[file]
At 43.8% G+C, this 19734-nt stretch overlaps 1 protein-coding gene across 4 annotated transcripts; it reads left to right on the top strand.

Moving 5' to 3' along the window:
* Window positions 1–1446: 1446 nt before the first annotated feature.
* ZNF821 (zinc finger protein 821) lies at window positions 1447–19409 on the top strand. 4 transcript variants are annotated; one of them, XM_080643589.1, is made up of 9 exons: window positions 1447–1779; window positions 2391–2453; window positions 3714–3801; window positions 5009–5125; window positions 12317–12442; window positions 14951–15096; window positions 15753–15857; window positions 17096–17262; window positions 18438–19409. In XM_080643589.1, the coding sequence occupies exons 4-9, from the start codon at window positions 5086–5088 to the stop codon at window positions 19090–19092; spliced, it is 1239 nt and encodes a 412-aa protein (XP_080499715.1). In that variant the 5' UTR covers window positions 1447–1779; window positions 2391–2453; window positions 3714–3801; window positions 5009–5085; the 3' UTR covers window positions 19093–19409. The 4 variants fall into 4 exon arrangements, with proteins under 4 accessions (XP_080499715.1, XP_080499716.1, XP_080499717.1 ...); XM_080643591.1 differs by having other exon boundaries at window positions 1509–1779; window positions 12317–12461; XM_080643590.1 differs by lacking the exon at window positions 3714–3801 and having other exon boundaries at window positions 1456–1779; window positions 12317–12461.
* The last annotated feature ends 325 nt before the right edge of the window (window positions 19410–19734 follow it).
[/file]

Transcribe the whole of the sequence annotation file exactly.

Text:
At 43.8% G+C, this 19734-nt stretch overlaps 1 protein-coding gene across 4 annotated transcripts; it reads left to right on the top strand.

Moving 5' to 3' along the window:
* Window positions 1–1446: 1446 nt before the first annotated feature.
* ZNF821 (zinc finger protein 821) lies at window positions 1447–19409 on the top strand. 4 transcript variants are annotated; one of them, XM_080643589.1, is made up of 9 exons: window positions 1447–1779; window positions 2391–2453; window positions 3714–3801; window positions 5009–5125; window positions 12317–12442; window positions 14951–15096; window positions 15753–15857; window positions 17096–17262; window positions 18438–19409. In XM_080643589.1, the coding sequence occupies exons 4-9, from the start codon at window positions 5086–5088 to the stop codon at window positions 19090–19092; spliced, it is 1239 nt and encodes a 412-aa protein (XP_080499715.1). In that variant the 5' UTR covers window positions 1447–1779; window positions 2391–2453; window positions 3714–3801; window positions 5009–5085; the 3' UTR covers window positions 19093–19409. The 4 variants fall into 4 exon arrangements, with proteins under 4 accessions (XP_080499715.1, XP_080499716.1, XP_080499717.1 ...); XM_080643591.1 differs by having other exon boundaries at window positions 1509–1779; window positions 12317–12461; XM_080643590.1 differs by lacking the exon at window positions 3714–3801 and having other exon boundaries at window positions 1456–1779; window positions 12317–12461.
* The last annotated feature ends 325 nt before the right edge of the window (window positions 19410–19734 follow it).